Remember, 4-H is an educational program. Don’t let fundraising become so important that it gets in the way of learning, doing, and having fun!
For more support on handling 4-H funds, contact your Extension Office.
Grab & Go: Finding Passion & Discovering Strengths
100 Dreams Activity
The 100 Dreams activity will encourage students to think about their passions and dreams. Hidden within their list may be a great idea for a business start-up!
Over the next few years, you will likely be asked several times “what do you want to be when you grow up?” A part of figuring out what you would like to do with your life, is to figure out what you are passionate about. Today we are going to begin to think of 100 dreams that you have for yourself. This exercise is a “life list” of anything you might want to accomplish during your lifetime. Similar to a bucket list. The point is to think about all the little and big things you want to try and achieve. For example, maybe you would like to meet a celebrity, learn another language, travel to Europe, or work at Google. Write it all down. You don’t have to share your list with anyone if you’re not comfortable sharing.
Have students work by themselves, then ask the group for any dreams they are willing to share as examples. Youth can keep adding to their 100 dreams list going throughout the coming weeks/months.
How did you feel creating your list of 100 dreams? Was it exciting? Was it difficult? Thinking about what you are passionate about may help you discover more about yourself and what you might like to do in the future for a job or career. As you look at your list of dreams, do you see any dreams that might give you an idea of what to do for career? What might be some first steps you could take toward achieving one of your dreams? Do you plan to continue adding to your list of dreams?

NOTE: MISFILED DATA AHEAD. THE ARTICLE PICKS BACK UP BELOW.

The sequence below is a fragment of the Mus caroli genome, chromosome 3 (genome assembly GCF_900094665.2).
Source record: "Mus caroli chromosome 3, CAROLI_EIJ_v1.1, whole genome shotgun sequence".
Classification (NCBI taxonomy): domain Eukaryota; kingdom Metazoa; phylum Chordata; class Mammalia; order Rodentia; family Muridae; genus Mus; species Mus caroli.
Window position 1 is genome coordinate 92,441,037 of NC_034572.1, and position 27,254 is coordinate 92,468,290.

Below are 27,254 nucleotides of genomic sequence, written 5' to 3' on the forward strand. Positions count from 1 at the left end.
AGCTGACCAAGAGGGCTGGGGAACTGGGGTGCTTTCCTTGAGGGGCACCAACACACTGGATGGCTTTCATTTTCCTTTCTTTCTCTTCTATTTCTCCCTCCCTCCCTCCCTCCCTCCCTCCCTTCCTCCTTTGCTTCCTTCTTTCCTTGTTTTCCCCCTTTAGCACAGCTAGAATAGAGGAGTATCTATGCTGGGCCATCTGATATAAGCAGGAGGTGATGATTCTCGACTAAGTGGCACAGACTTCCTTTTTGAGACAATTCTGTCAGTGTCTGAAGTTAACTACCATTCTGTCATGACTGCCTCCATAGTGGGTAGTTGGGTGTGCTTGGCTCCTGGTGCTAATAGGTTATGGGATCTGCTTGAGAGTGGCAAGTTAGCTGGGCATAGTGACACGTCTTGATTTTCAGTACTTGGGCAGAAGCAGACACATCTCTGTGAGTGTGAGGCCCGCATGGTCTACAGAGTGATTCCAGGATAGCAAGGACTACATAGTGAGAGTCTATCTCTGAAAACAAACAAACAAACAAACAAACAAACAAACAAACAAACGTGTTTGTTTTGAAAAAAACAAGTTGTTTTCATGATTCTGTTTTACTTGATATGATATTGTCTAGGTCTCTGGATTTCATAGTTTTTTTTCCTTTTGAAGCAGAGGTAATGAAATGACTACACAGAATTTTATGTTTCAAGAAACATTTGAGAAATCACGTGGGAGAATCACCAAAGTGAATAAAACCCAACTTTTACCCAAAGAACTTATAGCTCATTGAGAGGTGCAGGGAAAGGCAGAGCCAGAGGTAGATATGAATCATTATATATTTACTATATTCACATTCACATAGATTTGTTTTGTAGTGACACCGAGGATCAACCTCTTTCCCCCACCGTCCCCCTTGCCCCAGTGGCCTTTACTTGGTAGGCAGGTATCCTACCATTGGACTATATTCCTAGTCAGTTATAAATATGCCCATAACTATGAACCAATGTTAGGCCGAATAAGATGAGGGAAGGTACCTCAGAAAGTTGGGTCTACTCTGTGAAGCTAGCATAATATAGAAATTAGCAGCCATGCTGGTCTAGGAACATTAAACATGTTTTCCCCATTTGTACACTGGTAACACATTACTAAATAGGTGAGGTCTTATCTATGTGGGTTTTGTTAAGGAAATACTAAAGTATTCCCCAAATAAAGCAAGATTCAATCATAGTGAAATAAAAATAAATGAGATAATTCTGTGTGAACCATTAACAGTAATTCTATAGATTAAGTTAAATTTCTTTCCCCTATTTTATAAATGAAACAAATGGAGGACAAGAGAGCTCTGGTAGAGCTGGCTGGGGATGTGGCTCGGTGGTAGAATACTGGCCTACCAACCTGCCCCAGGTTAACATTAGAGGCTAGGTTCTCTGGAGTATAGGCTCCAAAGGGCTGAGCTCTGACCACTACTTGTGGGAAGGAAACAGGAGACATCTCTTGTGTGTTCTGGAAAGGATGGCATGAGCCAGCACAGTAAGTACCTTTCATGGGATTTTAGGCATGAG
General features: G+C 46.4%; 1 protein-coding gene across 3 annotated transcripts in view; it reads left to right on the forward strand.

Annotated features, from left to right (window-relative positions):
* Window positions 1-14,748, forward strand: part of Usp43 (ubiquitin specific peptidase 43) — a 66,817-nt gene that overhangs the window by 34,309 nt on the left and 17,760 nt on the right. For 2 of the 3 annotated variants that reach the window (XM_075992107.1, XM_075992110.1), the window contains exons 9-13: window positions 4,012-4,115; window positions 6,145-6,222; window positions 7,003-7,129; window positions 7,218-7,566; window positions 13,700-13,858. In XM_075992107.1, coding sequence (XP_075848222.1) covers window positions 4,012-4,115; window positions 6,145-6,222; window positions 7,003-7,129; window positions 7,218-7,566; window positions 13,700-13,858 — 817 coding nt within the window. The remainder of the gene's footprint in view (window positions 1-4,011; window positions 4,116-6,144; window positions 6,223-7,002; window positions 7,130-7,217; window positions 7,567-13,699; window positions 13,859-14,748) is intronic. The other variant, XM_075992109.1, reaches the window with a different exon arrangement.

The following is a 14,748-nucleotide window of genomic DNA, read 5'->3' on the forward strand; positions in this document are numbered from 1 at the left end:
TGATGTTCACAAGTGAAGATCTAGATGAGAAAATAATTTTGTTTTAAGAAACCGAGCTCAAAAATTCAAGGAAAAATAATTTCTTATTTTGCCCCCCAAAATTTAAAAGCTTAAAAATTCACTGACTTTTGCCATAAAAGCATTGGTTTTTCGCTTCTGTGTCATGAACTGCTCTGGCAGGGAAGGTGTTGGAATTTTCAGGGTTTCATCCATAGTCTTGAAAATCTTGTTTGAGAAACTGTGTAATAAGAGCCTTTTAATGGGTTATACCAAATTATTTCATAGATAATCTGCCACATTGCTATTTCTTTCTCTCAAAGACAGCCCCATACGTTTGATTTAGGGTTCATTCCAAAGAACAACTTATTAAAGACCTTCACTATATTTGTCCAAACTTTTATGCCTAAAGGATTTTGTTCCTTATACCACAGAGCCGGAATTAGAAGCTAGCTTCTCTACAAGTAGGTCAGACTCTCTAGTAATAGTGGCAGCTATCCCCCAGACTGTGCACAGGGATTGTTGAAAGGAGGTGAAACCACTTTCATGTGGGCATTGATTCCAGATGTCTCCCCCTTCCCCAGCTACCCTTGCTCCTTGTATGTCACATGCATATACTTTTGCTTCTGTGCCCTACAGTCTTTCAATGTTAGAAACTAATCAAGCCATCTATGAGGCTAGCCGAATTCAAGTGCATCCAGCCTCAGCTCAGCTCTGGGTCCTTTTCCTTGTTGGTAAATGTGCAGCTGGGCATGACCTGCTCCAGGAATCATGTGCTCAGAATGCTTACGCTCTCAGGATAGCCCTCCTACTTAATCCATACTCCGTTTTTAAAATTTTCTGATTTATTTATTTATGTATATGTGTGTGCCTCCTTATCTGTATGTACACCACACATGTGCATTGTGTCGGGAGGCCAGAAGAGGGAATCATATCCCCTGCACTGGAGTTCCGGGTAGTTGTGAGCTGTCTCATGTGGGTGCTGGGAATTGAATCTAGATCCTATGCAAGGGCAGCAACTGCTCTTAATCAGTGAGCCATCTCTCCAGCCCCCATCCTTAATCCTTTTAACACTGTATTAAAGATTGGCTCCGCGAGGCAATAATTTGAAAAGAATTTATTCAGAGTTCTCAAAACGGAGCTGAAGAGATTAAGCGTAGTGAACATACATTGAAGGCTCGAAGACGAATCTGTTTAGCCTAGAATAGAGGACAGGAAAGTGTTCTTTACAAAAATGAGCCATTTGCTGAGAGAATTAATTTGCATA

Instant Challenge Matrix- Destination Imagination
Copy the Instant Challenge Matrix and follow the directions for the activity. You may have participants create their design with the materials listed in the activity or draw a picture of their design instead.
Did everyone participate in the activity? Did someone assume a leadership role? Did someone take the lead on designing? Why it important to know your team members strengths and talents when working on a project? Is there anything you would have done differently working with your team?
Contest: PASE/Life Challenge
PASE and Life Challenge are just two of the state level events that 4-H youth can participate in during the summer. It is a two day event held each year at the University of Nebraska-Lincoln East Campus. Both events offer career exploration opportunities, tours, presentations, and competitive contests. The PASE and Life Challenge events take place in June each year on the University of Nebraska-Lincoln East Campus.
PASE or the Premier Animal Science Event is designed to help youth learn about issues related to the animal industry, explore careers, compete against other 4-H youth from across the state, and have fun! Youth who participate in PASE have the opportunity to participate in livestock judging, meats judging, and poultry judging contests. A livestock skill-a-thon and quiz bowl are also available for youth to participate. 4-H members can participate in multiple different contests throughout the two days. Youth also have the opportunity to explore UNL East Campus through guided tours and meet with current faculty members and college students. PASE is open to any current 4-H members who is 10 and older before January 1st of the current year and can be registered through your local Extension office.
Life Challenge is a two day event designed to help youth learn about and face issues in the Family and Consumer Sciences field, explore careers, and interact with other 4-H youth from across the state. Youth who participate in Life Challenge have the opportunity to participate in family and consumer science challenges on topics such as clothing and textile science, food scarcity, child development, and entrepreneurship! Life Challenge participants also have the opportunity to explore UNL East Campus through campus tours with current students, meet faculty members and have fun meeting new friends. Youth who are at least 10 years of age, and older, as of January 1st of the current year are eligible to participate in Life Challenge and can be registered through your local Extension office.
Youth who participate in PASE and Life Challenge have the opportunity to stay on UNL East Campus in the residence halls. Experiencing East Campus like true college students for the duration of the contests. For more information PASE and Life challenge visit: https://4h.unl.edu/pase-life-challenge. For more information on how youth can participate for your county contact your local Nebraska Extension office.